"For the first time, government is demonstrating the will to govern on this issue, as opposed to being led by partisan biotech industry interests"

Government slaps temporary freeze on GM imports to SA
By Dominique Herman
Cape Times, October 28, 2005

A temporary moratorium on all applications to import genetically modified (GM) commodities has been ordered by the government at its most recent executive council meeting.

A study by the Department of Trade and Industry (DTI) to assess the implications of GM imports on SA's trade has also been commissioned.

Before any more GM commodities - such as maize and soya - were brought into the country, information was needed to determine whether imports had any implications on trade compliance of international agreements, according to the council chairman, Moephuli Shadrack.

He did not know how long the moratorium would last but, as soon as the council received the DTI's study, it would convene again.

A DTI spokesperson said a first draft was expected to be complete by early 2006 with a final draft by the end of the year.

DTI's mandate was to ascertain the trade and price implications specifically of the importation of GM maize. At least 70% of maize traded on the global market was GM maize and only a handful of countries imported it, which affected its price.

There was also no identification and preservation system in place to trace the movement of GM commodities in South Africa.

Mariam Mayet, a director of the African Centre for Biosafety, said this was the first time a government department had been "courageous enough" to take this decision.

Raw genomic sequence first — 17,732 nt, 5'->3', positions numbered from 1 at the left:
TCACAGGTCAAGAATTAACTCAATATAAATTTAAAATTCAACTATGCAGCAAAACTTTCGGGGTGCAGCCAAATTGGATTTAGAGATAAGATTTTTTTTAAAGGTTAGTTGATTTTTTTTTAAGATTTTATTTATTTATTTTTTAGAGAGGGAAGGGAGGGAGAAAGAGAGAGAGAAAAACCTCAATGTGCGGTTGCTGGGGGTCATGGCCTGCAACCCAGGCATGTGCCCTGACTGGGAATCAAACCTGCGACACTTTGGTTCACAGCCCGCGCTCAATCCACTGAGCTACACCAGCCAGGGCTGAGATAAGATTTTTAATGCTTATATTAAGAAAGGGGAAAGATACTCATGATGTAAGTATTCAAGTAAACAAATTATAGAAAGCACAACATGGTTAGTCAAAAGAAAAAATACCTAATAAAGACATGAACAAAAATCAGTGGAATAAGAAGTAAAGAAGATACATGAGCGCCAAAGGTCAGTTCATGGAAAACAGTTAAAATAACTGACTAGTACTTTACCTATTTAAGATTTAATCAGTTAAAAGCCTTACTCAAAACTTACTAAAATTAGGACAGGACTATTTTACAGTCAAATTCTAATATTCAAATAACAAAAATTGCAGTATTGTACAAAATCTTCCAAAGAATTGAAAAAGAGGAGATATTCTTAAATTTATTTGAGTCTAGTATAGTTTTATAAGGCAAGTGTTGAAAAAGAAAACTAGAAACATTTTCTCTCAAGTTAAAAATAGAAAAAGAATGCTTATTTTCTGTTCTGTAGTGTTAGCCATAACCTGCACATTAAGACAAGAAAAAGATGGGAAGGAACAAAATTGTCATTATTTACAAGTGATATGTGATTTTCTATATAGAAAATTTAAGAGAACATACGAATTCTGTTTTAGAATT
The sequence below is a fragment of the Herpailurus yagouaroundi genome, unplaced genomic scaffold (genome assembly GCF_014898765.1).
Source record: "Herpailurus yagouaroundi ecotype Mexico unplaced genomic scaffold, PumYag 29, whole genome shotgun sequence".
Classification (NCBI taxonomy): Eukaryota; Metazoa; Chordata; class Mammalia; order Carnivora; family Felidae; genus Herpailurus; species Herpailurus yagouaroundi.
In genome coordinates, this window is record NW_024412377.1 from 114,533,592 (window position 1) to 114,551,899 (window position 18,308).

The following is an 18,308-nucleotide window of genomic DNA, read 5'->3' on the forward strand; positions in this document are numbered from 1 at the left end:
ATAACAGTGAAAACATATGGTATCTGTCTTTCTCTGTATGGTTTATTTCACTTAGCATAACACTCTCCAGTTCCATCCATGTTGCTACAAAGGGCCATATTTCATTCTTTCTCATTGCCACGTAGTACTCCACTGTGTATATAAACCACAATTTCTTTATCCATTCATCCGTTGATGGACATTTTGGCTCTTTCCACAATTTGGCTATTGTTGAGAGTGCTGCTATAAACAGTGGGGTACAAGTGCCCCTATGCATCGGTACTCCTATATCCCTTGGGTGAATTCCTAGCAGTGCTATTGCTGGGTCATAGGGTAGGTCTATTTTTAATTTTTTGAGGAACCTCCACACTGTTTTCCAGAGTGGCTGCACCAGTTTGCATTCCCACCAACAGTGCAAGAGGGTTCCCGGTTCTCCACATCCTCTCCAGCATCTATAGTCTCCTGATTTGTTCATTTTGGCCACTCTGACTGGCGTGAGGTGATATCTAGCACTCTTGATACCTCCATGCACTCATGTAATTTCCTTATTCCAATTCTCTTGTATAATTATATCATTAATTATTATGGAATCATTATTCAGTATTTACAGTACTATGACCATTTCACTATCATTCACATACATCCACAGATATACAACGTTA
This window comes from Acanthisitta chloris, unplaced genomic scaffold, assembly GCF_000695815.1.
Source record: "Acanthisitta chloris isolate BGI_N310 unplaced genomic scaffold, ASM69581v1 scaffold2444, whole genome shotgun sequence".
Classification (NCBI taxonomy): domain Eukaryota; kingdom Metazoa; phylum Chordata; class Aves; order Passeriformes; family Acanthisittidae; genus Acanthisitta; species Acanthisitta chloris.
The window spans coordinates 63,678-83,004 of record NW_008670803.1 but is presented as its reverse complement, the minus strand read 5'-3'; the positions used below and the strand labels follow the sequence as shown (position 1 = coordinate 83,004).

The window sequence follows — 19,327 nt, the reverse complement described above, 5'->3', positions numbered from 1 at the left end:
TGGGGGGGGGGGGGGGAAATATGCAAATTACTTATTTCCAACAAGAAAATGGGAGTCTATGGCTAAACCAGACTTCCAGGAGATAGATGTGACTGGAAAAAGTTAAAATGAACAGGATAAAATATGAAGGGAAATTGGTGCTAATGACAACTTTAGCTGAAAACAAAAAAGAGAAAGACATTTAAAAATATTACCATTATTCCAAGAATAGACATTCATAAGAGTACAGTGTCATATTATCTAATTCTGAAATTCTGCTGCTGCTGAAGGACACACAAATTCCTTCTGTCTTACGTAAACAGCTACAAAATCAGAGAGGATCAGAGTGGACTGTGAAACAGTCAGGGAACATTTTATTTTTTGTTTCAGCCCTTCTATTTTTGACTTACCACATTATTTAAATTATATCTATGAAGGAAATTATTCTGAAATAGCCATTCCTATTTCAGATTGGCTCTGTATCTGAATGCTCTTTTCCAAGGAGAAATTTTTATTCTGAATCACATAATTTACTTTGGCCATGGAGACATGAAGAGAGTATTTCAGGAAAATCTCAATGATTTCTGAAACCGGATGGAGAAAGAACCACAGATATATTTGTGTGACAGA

South Africa is a net exporter of maize so it "doesn't make sense" to import hundreds of thousands of tons of GM maize - mostly from Argentina.

"South Africa is one of the few countries which allows the importation of GM maize for commercial purposes and, although this maize is for animal feed, the animal feed industry accounts for about 60% of South Africa's maize market," Biowatch SA director Leslie Liddell said.

Mayet said that because so many countries restricted the import of GM commodities, there was a glut of the grain and there had to be resultant price distortions on the international market.

This had led to a situation where GM maize was cheaper to import from South America than it was to transport non-GM maize from Gauteng to the Western Cape.

She recalled a Grain SA statement earlier this year that approximately 3.5 million tons of local maize could not be moved.

The fact that labelling was not mandatory on South African food products also facilitated the import of GM maize, Liddell said.

As a result of the imports, farmers could not sell maize on the domestic market, which impacted on local commercial production and risked thousands of regional agricultural jobs.

"For the first time, government is demonstrating the will to govern on this issue, as opposed to being led by partisan biotech industry interests," said Glenn Ashton of Safeage.